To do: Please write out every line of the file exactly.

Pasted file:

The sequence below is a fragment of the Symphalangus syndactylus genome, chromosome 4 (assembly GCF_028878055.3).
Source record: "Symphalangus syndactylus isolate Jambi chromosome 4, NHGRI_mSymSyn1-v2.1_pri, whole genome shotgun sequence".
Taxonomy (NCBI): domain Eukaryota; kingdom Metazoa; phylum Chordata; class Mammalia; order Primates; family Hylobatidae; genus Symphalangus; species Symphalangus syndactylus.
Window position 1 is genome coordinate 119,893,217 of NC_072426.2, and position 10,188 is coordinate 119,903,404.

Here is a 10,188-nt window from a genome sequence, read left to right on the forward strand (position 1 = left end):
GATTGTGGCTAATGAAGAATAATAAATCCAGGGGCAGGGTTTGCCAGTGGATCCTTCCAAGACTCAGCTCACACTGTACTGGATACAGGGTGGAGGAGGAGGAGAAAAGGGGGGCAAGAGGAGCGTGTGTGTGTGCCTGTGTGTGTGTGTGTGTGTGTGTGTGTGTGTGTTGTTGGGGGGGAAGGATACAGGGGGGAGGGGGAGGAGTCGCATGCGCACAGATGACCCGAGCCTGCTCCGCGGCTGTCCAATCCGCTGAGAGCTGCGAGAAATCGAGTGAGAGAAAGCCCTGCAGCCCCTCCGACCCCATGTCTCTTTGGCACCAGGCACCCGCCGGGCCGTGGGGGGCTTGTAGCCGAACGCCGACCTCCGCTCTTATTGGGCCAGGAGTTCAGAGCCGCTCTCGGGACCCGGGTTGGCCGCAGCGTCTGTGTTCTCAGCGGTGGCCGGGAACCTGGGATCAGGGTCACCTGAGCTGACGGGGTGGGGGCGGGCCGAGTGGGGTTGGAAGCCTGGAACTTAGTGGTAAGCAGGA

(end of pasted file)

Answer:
The sequence below is a fragment of the Symphalangus syndactylus genome, chromosome 4 (assembly GCF_028878055.3).
Source record: "Symphalangus syndactylus isolate Jambi chromosome 4, NHGRI_mSymSyn1-v2.1_pri, whole genome shotgun sequence".
Taxonomy (NCBI): domain Eukaryota; kingdom Metazoa; phylum Chordata; class Mammalia; order Primates; family Hylobatidae; genus Symphalangus; species Symphalangus syndactylus.
Window position 1 is genome coordinate 119,893,217 of NC_072426.2, and position 10,188 is coordinate 119,903,404.

Here is a 10,188-nt window from a genome sequence, read left to right on the forward strand (position 1 = left end):
GATTGTGGCTAATGAAGAATAATAAATCCAGGGGCAGGGTTTGCCAGTGGATCCTTCCAAGACTCAGCTCACACTGTACTGGATACAGGGTGGAGGAGGAGGAGAAAAGGGGGGCAAGAGGAGCGTGTGTGTGTGCCTGTGTGTGTGTGTGTGTGTGTGTGTGTGTGTGTTGTTGGGGGGGAAGGATACAGGGGGGAGGGGGAGGAGTCGCATGCGCACAGATGACCCGAGCCTGCTCCGCGGCTGTCCAATCCGCTGAGAGCTGCGAGAAATCGAGTGAGAGAAAGCCCTGCAGCCCCTCCGACCCCATGTCTCTTTGGCACCAGGCACCCGCCGGGCCGTGGGGGGCTTGTAGCCGAACGCCGACCTCCGCTCTTATTGGGCCAGGAGTTCAGAGCCGCTCTCGGGACCCGGGTTGGCCGCAGCGTCTGTGTTCTCAGCGGTGGCCGGGAACCTGGGATCAGGGTCACCTGAGCTGACGGGGTGGGGGCGGGCCGAGTGGGGTTGGAAGCCTGGAACTTAGTGGTAAGCAGGA